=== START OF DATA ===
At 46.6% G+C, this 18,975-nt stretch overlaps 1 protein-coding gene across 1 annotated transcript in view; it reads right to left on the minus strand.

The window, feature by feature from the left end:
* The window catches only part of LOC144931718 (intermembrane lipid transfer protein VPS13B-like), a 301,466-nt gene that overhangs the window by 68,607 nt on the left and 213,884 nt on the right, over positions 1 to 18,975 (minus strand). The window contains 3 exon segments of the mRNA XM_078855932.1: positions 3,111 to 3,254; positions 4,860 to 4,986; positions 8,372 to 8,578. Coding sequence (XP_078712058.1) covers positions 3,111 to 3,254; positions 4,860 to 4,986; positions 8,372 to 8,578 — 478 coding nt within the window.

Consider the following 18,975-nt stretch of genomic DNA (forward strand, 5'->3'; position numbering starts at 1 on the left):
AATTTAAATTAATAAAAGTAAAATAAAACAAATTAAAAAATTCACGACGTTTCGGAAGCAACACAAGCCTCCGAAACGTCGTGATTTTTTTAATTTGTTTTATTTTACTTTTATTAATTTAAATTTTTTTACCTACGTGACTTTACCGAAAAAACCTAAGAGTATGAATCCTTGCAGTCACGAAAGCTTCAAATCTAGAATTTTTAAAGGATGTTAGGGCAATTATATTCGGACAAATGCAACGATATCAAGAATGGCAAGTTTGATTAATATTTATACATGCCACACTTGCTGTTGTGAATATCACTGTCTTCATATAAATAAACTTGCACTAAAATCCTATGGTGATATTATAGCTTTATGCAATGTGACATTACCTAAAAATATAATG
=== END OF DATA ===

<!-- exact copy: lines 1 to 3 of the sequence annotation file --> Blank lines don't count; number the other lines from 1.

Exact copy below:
At 46.6% G+C, this 18,975-nt stretch overlaps 1 protein-coding gene across 1 annotated transcript in view; it reads right to left on the minus strand.

The window, feature by feature from the left end:
* The window catches only part of LOC144931718 (intermembrane lipid transfer protein VPS13B-like), a 301,466-nt gene that overhangs the window by 68,607 nt on the left and 213,884 nt on the right, over positions 1 to 18,975 (minus strand). The window contains 3 exon segments of the mRNA XM_078855932.1: positions 3,111 to 3,254; positions 4,860 to 4,986; positions 8,372 to 8,578. Coding sequence (XP_078712058.1) covers positions 3,111 to 3,254; positions 4,860 to 4,986; positions 8,372 to 8,578 — 478 coding nt within the window.